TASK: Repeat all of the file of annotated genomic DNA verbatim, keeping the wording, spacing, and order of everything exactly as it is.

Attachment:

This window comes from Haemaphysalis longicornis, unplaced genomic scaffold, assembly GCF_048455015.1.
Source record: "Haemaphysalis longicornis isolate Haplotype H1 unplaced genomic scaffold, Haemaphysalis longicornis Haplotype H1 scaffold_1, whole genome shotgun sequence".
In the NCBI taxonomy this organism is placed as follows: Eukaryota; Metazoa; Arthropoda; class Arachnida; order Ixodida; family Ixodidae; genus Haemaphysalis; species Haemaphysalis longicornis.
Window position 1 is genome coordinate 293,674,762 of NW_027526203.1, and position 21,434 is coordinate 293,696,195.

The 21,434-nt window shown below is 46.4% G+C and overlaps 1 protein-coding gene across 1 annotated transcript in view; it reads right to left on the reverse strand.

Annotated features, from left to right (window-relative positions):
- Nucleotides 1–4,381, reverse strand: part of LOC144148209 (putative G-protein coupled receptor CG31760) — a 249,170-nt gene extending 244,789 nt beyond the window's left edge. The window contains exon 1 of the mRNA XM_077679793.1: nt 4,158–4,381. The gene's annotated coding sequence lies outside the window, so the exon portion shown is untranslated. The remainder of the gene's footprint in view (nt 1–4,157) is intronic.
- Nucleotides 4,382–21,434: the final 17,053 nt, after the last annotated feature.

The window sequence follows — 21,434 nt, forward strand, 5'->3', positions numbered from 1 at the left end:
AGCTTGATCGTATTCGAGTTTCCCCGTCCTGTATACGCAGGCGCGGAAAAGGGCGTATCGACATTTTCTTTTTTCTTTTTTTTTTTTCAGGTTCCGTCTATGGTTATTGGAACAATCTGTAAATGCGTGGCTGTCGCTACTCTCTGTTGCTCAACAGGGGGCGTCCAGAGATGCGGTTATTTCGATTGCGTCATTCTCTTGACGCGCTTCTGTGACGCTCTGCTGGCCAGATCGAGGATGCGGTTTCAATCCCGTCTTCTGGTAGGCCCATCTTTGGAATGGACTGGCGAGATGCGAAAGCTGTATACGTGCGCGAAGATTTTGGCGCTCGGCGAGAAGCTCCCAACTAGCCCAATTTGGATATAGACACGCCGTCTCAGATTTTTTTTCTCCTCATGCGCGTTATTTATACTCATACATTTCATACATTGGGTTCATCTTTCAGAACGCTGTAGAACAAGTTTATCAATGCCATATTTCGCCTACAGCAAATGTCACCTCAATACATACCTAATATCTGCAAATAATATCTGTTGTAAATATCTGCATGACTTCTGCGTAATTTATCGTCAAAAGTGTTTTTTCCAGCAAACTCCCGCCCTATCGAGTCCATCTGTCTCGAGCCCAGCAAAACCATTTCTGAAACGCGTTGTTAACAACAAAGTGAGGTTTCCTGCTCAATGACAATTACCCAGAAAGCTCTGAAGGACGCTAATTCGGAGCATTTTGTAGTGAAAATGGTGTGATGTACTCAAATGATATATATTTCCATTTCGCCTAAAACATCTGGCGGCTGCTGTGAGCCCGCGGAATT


This window comes from Haemaphysalis longicornis, unplaced genomic scaffold, assembly GCF_048455015.1.
Source record: "Haemaphysalis longicornis isolate Haplotype H1 unplaced genomic scaffold, Haemaphysalis longicornis Haplotype H1 scaffold_1, whole genome shotgun sequence".
In the NCBI taxonomy this organism is placed as follows: Eukaryota; Metazoa; Arthropoda; class Arachnida; order Ixodida; family Ixodidae; genus Haemaphysalis; species Haemaphysalis longicornis.
Window position 1 is genome coordinate 293,674,762 of NW_027526203.1, and position 21,434 is coordinate 293,696,195.

The 21,434-nt window shown below is 46.4% G+C and overlaps 1 protein-coding gene across 1 annotated transcript in view; it reads right to left on the reverse strand.

Annotated features, from left to right (window-relative positions):
- Nucleotides 1–4,381, reverse strand: part of LOC144148209 (putative G-protein coupled receptor CG31760) — a 249,170-nt gene extending 244,789 nt beyond the window's left edge. The window contains exon 1 of the mRNA XM_077679793.1: nt 4,158–4,381. The gene's annotated coding sequence lies outside the window, so the exon portion shown is untranslated. The remainder of the gene's footprint in view (nt 1–4,157) is intronic.
- Nucleotides 4,382–21,434: the final 17,053 nt, after the last annotated feature.

The window sequence follows — 21,434 nt, forward strand, 5'->3', positions numbered from 1 at the left end:
AGCTTGATCGTATTCGAGTTTCCCCGTCCTGTATACGCAGGCGCGGAAAAGGGCGTATCGACATTTTCTTTTTTCTTTTTTTTTTTTCAGGTTCCGTCTATGGTTATTGGAACAATCTGTAAATGCGTGGCTGTCGCTACTCTCTGTTGCTCAACAGGGGGCGTCCAGAGATGCGGTTATTTCGATTGCGTCATTCTCTTGACGCGCTTCTGTGACGCTCTGCTGGCCAGATCGAGGATGCGGTTTCAATCCCGTCTTCTGGTAGGCCCATCTTTGGAATGGACTGGCGAGATGCGAAAGCTGTATACGTGCGCGAAGATTTTGGCGCTCGGCGAGAAGCTCCCAACTAGCCCAATTTGGATATAGACACGCCGTCTCAGATTTTTTTTCTCCTCATGCGCGTTATTTATACTCATACATTTCATACATTGGGTTCATCTTTCAGAACGCTGTAGAACAAGTTTATCAATGCCATATTTCGCCTACAGCAAATGTCACCTCAATACATACCTAATATCTGCAAATAATATCTGTTGTAAATATCTGCATGACTTCTGCGTAATTTATCGTCAAAAGTGTTTTTTCCAGCAAACTCCCGCCCTATCGAGTCCATCTGTCTCGAGCCCAGCAAAACCATTTCTGAAACGCGTTGTTAACAACAAAGTGAGGTTTCCTGCTCAATGACAATTACCCAGAAAGCTCTGAAGGACGCTAATTCGGAGCATTTTGTAGTGAAAATGGTGTGATGTACTCAAATGATATATATTTCCATTTCGCCTAAAACATCTGGCGGCTGCTGTGAGCCCGCGGAATT